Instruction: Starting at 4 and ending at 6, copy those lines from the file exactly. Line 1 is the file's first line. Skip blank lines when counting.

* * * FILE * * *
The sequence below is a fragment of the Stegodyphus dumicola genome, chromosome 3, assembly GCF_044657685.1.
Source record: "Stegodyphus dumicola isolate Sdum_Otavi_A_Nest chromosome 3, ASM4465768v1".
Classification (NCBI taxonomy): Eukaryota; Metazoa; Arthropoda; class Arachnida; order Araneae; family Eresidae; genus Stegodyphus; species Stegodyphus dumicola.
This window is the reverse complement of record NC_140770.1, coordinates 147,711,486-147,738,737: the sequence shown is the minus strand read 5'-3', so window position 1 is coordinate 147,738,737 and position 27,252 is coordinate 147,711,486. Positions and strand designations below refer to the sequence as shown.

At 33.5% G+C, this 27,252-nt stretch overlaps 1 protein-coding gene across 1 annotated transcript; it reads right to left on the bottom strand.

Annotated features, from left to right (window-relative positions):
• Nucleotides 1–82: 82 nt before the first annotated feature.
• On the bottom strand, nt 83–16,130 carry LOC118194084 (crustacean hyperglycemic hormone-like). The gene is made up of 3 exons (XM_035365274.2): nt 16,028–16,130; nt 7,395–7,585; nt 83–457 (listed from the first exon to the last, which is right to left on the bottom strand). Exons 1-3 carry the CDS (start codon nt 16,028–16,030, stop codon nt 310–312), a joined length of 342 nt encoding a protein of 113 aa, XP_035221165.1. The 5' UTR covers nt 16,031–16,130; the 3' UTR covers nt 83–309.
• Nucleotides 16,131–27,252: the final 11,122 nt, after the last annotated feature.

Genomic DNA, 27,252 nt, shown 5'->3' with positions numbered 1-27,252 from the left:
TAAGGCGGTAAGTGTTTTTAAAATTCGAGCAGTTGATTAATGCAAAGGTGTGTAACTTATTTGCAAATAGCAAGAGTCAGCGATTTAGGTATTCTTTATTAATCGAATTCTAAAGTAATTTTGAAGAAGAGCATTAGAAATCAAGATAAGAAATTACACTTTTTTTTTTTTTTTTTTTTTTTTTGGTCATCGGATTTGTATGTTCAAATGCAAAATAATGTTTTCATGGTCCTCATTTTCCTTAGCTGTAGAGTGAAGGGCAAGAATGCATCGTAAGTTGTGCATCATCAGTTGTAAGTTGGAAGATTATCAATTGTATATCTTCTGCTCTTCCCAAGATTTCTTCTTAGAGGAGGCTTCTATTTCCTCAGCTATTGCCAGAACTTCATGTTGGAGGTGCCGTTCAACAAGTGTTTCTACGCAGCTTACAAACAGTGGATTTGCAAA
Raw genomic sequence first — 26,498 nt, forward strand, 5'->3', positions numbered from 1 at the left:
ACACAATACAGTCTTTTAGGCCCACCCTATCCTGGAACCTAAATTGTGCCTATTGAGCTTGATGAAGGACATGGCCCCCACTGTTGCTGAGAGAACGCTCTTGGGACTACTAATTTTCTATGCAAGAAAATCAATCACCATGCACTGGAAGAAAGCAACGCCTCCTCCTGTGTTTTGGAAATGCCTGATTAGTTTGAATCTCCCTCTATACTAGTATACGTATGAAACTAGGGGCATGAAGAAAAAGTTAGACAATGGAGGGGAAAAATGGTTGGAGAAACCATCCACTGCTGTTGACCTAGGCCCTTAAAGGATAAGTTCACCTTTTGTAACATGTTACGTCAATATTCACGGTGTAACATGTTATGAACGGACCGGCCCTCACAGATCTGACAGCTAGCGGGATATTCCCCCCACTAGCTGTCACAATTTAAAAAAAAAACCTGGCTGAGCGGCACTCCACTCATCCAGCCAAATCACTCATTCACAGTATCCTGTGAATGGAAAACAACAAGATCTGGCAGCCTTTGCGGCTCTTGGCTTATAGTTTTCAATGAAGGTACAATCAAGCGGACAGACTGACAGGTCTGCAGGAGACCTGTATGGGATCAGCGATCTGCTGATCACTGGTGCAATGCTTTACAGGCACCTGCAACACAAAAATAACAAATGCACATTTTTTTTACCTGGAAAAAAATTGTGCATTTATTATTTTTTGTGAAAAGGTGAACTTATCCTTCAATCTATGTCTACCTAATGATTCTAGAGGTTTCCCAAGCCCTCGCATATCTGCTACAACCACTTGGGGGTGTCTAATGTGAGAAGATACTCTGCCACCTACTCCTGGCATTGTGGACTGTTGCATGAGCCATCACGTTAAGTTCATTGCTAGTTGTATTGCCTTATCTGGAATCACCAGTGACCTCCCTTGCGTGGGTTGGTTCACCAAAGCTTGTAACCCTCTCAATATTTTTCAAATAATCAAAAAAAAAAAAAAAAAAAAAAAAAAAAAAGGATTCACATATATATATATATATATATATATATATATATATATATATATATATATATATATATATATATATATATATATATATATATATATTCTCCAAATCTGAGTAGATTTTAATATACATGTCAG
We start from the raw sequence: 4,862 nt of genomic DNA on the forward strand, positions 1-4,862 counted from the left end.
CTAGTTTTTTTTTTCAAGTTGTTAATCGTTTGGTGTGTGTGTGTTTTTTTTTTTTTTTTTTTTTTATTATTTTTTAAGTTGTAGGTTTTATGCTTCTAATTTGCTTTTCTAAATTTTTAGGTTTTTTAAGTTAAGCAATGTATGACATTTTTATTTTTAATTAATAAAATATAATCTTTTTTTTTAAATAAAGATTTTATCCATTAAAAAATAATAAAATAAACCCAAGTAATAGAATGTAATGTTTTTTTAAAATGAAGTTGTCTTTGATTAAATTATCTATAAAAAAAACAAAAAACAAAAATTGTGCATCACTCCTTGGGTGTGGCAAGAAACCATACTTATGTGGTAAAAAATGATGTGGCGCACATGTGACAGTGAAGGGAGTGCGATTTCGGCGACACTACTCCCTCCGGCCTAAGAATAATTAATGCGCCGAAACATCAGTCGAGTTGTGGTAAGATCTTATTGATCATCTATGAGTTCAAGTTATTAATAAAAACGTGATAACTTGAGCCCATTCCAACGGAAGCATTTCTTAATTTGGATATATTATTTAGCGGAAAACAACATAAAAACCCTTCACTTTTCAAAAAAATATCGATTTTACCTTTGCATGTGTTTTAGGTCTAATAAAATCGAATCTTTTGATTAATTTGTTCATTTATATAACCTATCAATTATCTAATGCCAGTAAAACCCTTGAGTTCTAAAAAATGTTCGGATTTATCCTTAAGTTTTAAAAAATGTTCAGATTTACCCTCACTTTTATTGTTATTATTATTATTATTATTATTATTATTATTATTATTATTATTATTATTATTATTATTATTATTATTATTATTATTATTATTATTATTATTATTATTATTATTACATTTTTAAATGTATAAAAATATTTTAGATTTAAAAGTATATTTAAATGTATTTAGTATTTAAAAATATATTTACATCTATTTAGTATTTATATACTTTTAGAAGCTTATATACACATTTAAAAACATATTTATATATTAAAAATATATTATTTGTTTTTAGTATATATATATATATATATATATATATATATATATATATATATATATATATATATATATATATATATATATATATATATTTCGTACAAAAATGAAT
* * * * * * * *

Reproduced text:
This window is the reverse complement of record NC_140770.1, coordinates 147,711,486-147,738,737: the sequence shown is the minus strand read 5'-3', so window position 1 is coordinate 147,738,737 and position 27,252 is coordinate 147,711,486. Positions and strand designations below refer to the sequence as shown.

At 33.5% G+C, this 27,252-nt stretch overlaps 1 protein-coding gene across 1 annotated transcript; it reads right to left on the bottom strand.

Annotated features, from left to right (window-relative positions):